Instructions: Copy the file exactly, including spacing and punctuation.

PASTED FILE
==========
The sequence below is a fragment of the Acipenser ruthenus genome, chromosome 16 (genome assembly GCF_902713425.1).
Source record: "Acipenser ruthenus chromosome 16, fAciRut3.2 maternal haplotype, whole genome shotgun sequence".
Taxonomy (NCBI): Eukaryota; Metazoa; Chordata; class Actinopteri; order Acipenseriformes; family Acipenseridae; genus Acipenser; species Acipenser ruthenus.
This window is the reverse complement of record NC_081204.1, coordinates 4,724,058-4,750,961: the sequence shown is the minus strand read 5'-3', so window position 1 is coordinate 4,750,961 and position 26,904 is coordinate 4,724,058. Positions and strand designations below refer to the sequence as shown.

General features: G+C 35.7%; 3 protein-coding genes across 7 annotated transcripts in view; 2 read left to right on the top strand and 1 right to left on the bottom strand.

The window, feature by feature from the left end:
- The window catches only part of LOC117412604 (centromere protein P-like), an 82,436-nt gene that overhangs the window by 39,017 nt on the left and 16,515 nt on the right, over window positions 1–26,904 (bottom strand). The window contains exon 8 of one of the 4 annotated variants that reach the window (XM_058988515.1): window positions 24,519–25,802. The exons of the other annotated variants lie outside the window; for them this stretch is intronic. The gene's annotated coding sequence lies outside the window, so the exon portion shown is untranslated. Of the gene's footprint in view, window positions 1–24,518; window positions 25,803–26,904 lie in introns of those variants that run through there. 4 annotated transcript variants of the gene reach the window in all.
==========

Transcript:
The sequence below is a fragment of the Acipenser ruthenus genome, chromosome 16 (genome assembly GCF_902713425.1).
Source record: "Acipenser ruthenus chromosome 16, fAciRut3.2 maternal haplotype, whole genome shotgun sequence".
Taxonomy (NCBI): Eukaryota; Metazoa; Chordata; class Actinopteri; order Acipenseriformes; family Acipenseridae; genus Acipenser; species Acipenser ruthenus.
This window is the reverse complement of record NC_081204.1, coordinates 4,724,058-4,750,961: the sequence shown is the minus strand read 5'-3', so window position 1 is coordinate 4,750,961 and position 26,904 is coordinate 4,724,058. Positions and strand designations below refer to the sequence as shown.

General features: G+C 35.7%; 3 protein-coding genes across 7 annotated transcripts in view; 2 read left to right on the top strand and 1 right to left on the bottom strand.

The window, feature by feature from the left end:
- The window catches only part of LOC117412604 (centromere protein P-like), an 82,436-nt gene that overhangs the window by 39,017 nt on the left and 16,515 nt on the right, over window positions 1–26,904 (bottom strand). The window contains exon 8 of one of the 4 annotated variants that reach the window (XM_058988515.1): window positions 24,519–25,802. The exons of the other annotated variants lie outside the window; for them this stretch is intronic. The gene's annotated coding sequence lies outside the window, so the exon portion shown is untranslated. Of the gene's footprint in view, window positions 1–24,518; window positions 25,803–26,904 lie in introns of those variants that run through there. 4 annotated transcript variants of the gene reach the window in all.